One of the forestry and wildlife team’s most frequent inquiries involves wildlife damage management around the home. Wildlife damage is the damage and other problems caused by the presence and behavior of wildlife. As Alabama’s population grows, so will the frequency of human-wildlife conflict.
There are five basic techniques for mitigating wildlife damage.
- Exclusion, such as fences, netting, or electric wires. This is often an excellent option, but fences and netting can distract from an otherwise scenic backyard.
- Repellents, such as commercial sprays. These are often water mixed with a small percentage of pepper, and unfortunately usually aren’t effective.
- Scare tactics such as loud noises, pyrotechnics, or decoys. Scare decoys can be effective at first but the wildlife grow immune to them. Loud noises created by propane canons or pyrotechnics can be effective, but neighbors may not like them and they can violate noise ordinances.
- Habit modification such as removing brush and wood piles, trimming trees, or mowing. This can be effective for some species such as snakes, but will not deter others such as squirrels, rabbits, and other mammals that feed in gardens.
- Lethal removal by shooting, trapping, or toxicants. This can be one of the most effective methods, but it brings up several issues.
Issues with Trapping, Toxicants, or Shooting
It is often incorrectly recommended that landowners with wildlife damage issues simply trap the animal alive and then transport it away and release. While this advice is given with good intentions, this practice is illegal for most wildlife in Alabama.
Alabama Division of Wildlife and Freshwater Fisheries Regulation 220-2-.26 states that no person, firm, corporation, partnership, or association, shall transport species of coyote or fox, raccoons, skunk, wild rodents (such as mice, rats, squirrels and chipmunks) or rabbits within the state, along with many other species.
Lethal traps, such as conibears, are non-discriminate and therefore not a good option in areas where pets could also find the trap. Furthermore, conibears with a spread over 5 inches must be set in the water to be legal.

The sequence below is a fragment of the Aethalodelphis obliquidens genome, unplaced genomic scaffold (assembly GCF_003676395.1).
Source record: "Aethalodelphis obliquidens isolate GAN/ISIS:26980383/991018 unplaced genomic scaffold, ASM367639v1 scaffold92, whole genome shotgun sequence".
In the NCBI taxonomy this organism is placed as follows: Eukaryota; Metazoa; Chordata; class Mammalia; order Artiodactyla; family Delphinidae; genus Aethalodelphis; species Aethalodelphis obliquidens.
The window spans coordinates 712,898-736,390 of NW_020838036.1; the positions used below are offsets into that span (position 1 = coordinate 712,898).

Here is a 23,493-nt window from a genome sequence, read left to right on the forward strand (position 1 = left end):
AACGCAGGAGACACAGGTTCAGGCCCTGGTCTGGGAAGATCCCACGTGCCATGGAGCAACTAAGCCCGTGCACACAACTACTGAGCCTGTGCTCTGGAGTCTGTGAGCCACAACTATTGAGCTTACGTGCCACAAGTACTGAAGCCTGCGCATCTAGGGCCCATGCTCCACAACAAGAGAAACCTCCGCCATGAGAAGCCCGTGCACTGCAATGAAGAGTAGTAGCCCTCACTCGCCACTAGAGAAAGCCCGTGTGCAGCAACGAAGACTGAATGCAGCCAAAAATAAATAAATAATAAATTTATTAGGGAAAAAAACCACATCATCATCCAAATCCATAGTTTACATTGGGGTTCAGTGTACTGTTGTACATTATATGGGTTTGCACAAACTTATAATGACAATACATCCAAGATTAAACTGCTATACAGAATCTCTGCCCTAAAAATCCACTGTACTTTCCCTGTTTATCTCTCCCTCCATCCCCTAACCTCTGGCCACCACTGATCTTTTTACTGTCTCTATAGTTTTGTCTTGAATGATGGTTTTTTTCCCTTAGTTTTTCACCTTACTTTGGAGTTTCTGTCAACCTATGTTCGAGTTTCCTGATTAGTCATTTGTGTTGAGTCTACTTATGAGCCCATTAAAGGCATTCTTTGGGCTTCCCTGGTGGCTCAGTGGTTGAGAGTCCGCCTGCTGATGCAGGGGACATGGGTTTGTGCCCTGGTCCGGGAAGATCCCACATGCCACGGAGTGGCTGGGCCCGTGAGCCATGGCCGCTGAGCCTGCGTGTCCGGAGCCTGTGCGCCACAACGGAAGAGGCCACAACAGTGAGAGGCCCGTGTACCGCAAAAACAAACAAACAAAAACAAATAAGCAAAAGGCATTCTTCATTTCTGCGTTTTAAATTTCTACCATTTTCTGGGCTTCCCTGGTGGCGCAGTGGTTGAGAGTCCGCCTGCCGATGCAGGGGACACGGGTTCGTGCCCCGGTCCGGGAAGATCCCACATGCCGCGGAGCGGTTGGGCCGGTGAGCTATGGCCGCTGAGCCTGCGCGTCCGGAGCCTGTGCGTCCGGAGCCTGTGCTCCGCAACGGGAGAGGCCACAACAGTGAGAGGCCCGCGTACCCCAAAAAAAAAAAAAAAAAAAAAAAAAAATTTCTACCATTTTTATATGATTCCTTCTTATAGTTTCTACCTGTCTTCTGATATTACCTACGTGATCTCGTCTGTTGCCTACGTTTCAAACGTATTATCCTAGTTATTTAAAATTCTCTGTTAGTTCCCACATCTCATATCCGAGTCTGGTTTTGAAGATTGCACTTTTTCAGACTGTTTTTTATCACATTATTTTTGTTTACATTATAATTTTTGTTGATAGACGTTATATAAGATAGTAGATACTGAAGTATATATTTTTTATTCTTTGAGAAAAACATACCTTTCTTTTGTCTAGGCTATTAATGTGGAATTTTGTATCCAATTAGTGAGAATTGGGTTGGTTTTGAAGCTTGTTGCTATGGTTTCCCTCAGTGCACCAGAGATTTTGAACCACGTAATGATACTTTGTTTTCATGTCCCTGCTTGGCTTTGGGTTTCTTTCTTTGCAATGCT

Clients also often ask about toxicants or poisons for managing wildlife problems. Using toxicants to kill wildlife is also illegal.
The last removal option is euthanasia by shooting. The American Veterinary Medical Association lists gunshots as an acceptable method of euthanasia when other methods cannot be used. When properly placed, gunshots cause immediate insensibility and a humane death.
However, many municipalities do not allow the discharge of firearms. Sometimes exempt from these laws are pellet guns and air rifles, but landowners should check their local laws first. Moreover, Alabama has specific laws on removing wildlife that are causing damage.
A property owner or tenant is allowed to take one squirrel, rabbit, raccoon, opossum, beaver, or skunk per incident without permit. However, Alabama Game and Fish Regulation 220-2-.27 allows for permits to take protected wildlife causing crop damage, property damage, or concern for human safety.
The last issue is disposing of the carcass of a euthanized animal. Some cities, such as Birmingham, will pick up carcasses for $5. The vast majority of Alabama does not have this luxury, making carcass disposal difficult, especially for small landowners. The simplest and most common recommendation is to simply bury euthanized animals.
Landowners should also consider if the damage the wildlife is causing is worthy of taking any action in the first place. The current laws leave few options for landowners looking to lethally manage problem wildlife. Often, altering habitat or removing food sources are the best options for nuisance wildlife.
The forestry and wildlife team will continue to offer advice on innovative wildlife damage management technique as Alabama’s population continue to grow.